News: 101 Critical Days of Summer campaign begins May 25
Story by Airman 1st Class Kenneth Norman
ALTUS AIR FORCE BASE, Okla. – With summer fast approaching, soon it will be time to uncover boats, dust off motorcycles, put on swim shorts and engage in all sorts of outdoor activities.
Summertime can be a great time for fun, but with an increase in activities comes a greater chance for accidents to happen. The days of summer with the greatest chance of accidents are known to Air Force members as the 101 critical days of summer.
This year the Air Force has designated May 25 - Sept. 4 as the Air Force Safety Center's Critical Days of Summer safety campaign. The Air Force's vision this year is to ensure all of our Airmen have zero preventable fatal mishaps and an injury-free summer.
“[The 101 Critical Days of Summer campaign] is important for Altus because now’s the time when the weather is warmer and people are out doing the activities that they put on hold during the winter months,” said Master Sgt. Jason M. Greco, 97th Air Mobility Wing ground safety superintendent. “People are out on their motorcycles a lot more; there are a lot of summertime sports out at the lake, and things people haven’t done for a long time so their skills are rusty.”
According to the AF Safety Center, "The objective of the Air Force Critical Days of Summer Campaign 2012 is to call attention to the tragic loss and or injury of Airmen during summertime and to make them realize that safety is personal for their families, friends, coworkers and themselves. Counting back to Oct. 1, 2002, the Air Force has experienced 218 fatalities during the Critical Days of Summer (201 off-duty and 17 on duty). The Air Force's vision is to ensure all of our Airmen have zero preventable mishaps and an injury-free summer".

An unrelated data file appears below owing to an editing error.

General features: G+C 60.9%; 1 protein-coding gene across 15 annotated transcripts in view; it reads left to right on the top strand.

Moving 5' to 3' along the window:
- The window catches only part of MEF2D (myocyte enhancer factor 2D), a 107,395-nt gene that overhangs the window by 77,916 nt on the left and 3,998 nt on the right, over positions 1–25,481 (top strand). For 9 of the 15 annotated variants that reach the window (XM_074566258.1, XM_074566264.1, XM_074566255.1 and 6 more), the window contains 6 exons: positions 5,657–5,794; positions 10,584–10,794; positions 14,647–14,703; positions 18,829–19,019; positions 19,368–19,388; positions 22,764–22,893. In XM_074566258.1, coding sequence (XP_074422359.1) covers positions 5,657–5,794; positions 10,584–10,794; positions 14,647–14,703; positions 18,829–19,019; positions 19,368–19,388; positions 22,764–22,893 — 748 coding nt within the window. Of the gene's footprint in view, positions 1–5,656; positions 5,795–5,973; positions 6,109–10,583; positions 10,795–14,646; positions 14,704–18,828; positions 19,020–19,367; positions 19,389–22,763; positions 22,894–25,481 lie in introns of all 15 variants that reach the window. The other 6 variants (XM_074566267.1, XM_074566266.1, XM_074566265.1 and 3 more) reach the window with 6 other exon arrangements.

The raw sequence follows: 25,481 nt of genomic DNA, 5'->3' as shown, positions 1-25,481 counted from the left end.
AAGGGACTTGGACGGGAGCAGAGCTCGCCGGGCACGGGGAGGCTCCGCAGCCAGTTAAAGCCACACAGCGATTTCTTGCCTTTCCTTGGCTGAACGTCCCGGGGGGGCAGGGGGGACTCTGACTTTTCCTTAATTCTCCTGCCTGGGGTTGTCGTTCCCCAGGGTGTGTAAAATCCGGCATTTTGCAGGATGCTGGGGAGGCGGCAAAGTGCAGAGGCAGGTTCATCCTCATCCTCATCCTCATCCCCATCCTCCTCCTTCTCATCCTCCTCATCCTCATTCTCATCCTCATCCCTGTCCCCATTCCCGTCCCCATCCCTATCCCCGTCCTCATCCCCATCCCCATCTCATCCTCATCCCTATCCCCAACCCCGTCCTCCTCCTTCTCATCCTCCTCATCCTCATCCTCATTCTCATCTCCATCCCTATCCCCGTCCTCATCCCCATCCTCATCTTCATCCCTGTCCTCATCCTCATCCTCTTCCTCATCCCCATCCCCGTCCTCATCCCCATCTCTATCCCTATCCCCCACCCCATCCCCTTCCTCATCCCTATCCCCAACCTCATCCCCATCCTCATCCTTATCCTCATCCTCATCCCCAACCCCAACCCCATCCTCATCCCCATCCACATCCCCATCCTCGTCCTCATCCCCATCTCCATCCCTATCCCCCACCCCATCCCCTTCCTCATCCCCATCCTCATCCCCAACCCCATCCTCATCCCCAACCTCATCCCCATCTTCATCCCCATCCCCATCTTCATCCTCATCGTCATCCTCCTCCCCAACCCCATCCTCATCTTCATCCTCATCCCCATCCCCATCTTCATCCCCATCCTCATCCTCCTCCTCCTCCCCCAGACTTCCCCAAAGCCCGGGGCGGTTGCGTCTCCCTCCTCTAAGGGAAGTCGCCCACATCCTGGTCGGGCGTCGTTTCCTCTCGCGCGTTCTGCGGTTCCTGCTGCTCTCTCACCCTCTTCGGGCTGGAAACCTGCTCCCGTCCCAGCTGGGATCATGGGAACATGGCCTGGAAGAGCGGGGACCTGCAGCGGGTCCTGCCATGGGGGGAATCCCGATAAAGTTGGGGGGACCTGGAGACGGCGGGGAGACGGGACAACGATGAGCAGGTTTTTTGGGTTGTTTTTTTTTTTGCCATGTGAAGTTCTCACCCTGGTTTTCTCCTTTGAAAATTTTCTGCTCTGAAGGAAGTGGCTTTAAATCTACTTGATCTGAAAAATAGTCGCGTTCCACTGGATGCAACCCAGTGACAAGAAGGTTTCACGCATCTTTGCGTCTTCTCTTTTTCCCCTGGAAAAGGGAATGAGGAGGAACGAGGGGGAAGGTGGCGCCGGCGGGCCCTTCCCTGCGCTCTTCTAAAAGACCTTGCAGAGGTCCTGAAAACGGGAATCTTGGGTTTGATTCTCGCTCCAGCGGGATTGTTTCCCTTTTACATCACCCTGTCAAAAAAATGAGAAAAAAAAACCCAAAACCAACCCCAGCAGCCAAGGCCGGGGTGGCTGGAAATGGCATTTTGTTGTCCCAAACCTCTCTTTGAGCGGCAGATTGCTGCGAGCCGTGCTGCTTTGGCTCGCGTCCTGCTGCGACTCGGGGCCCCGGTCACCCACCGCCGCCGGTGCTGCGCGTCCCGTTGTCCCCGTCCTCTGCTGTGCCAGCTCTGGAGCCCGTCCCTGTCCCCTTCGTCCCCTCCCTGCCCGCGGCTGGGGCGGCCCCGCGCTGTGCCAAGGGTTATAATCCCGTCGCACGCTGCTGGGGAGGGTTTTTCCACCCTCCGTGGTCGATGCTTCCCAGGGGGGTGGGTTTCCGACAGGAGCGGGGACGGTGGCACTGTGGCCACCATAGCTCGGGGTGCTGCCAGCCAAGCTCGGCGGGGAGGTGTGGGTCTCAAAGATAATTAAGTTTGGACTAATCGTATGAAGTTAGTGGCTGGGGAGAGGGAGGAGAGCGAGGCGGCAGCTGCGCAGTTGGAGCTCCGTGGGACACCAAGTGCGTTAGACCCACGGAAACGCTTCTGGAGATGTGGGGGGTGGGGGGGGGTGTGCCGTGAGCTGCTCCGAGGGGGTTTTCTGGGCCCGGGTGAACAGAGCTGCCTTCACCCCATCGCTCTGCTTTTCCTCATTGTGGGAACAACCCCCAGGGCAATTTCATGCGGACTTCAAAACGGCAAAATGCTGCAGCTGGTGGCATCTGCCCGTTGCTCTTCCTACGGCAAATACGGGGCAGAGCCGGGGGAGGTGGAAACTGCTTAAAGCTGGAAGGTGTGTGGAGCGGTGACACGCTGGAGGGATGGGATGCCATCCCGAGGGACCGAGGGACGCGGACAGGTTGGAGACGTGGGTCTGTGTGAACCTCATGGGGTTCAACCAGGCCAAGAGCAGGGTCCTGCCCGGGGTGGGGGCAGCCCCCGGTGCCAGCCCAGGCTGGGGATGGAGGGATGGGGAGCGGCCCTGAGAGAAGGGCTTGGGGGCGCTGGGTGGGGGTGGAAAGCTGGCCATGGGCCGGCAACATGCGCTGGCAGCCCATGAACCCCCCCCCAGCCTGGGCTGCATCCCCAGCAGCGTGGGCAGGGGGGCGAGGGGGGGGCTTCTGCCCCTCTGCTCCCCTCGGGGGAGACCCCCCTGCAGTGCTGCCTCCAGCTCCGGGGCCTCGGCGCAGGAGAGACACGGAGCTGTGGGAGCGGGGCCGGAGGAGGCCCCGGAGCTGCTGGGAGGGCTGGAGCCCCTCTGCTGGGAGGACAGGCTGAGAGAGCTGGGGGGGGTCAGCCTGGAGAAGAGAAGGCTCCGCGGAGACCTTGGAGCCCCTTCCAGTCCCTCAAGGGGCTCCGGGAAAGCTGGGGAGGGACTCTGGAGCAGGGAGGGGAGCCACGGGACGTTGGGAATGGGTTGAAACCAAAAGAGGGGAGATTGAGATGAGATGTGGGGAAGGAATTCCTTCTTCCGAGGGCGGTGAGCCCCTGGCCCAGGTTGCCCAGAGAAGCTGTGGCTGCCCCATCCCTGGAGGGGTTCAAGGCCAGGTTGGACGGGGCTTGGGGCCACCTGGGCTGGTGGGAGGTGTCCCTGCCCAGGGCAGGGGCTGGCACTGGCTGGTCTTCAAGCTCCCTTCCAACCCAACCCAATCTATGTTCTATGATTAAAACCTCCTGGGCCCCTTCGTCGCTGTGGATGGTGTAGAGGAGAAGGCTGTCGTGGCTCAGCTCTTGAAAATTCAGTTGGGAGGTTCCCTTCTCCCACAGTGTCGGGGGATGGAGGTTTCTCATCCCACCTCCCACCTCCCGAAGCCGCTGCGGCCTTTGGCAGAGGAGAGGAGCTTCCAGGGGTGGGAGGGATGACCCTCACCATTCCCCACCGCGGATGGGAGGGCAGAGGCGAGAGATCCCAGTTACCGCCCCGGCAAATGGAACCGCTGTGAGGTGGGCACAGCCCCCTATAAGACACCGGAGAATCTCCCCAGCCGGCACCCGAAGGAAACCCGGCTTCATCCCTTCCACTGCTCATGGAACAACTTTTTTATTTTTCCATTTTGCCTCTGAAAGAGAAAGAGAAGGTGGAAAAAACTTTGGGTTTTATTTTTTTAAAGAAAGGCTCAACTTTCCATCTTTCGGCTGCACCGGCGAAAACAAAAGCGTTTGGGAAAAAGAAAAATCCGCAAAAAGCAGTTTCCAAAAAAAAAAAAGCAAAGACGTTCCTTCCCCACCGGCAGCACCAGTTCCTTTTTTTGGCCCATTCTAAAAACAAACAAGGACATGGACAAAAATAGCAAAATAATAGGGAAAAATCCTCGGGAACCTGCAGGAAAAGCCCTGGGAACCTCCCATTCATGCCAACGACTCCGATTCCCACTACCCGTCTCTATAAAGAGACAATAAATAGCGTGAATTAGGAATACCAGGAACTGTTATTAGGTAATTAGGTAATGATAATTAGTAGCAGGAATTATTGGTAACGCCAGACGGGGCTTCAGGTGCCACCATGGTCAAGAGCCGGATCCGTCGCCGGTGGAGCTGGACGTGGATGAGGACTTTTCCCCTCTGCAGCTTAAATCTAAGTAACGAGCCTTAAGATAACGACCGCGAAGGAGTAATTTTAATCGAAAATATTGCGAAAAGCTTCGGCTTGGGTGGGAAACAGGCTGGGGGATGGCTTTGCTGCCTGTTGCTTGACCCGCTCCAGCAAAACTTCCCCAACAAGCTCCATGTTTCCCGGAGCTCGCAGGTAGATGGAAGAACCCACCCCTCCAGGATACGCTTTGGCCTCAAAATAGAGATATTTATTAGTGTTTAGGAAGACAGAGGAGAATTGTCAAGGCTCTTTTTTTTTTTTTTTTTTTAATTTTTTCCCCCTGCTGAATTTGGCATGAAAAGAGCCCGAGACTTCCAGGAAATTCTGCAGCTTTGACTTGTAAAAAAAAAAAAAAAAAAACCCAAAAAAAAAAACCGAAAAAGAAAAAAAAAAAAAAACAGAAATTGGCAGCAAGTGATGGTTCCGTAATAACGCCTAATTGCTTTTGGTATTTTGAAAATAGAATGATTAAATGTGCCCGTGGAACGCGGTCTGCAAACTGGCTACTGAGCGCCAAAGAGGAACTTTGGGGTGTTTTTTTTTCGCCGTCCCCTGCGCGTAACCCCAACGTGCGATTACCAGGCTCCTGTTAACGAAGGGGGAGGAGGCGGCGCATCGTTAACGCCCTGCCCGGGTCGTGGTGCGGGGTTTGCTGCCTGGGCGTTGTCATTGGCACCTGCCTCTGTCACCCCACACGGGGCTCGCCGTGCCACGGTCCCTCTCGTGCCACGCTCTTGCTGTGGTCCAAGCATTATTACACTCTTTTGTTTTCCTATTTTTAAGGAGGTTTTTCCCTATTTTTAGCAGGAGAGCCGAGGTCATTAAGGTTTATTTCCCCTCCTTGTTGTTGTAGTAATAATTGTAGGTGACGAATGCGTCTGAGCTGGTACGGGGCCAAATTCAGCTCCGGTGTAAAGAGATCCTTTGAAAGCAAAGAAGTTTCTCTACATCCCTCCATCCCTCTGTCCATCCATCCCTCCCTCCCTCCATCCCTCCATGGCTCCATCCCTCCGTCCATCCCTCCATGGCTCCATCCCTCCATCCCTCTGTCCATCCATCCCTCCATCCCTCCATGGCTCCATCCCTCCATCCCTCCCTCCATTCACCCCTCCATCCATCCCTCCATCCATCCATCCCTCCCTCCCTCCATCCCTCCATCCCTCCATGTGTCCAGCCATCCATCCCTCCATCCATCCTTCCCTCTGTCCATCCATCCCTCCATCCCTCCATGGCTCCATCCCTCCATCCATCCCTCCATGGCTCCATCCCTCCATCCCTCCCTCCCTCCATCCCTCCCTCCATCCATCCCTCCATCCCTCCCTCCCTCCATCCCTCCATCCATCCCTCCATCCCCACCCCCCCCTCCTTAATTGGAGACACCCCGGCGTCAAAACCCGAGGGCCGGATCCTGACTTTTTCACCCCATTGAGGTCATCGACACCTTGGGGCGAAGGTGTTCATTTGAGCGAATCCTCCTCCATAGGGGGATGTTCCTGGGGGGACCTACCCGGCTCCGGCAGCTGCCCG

Altus AFB is not immune to summertime mishaps.
According to the 97th AMW Safety Office, the base has not had any fatalities during the 101 critical days of summer campaign, but has had 508 mishaps since 2005, 110 of which involved personal motor vehicles or sports and recreation activities.
Airmen can take precautions to help prevent mishaps.
The best thing Airmen can do is to use personal risk management and look at every activity they are doing, Greco said. If they break down their activities step-by-step, and identify potential hazards, they need to do whatever they can to reduce those hazards. Airmen also need to let their leadership know what activities they are participating in as well, so that supervisors can help give the proper guidance. People may not always make the right decisions for themselves, a lot of things they do are on a whim, so talking to leadership can help them make the right choices.
During these 101 critical days of summer, supervisors are especially encouraged to get involved with their employees.
“One thing I want to stress is that supervisors should be engaging with their personnel and getting involved in what their Airmen are doing in their extra-curricular time to help point them in the right direction and make sure that they are making the right decisions to keep themselves as safe as possible,” Greco said.
If base members adhere to the proper safety precautions, there is no reason that this can’t be a great and safe 101 critical days of summer.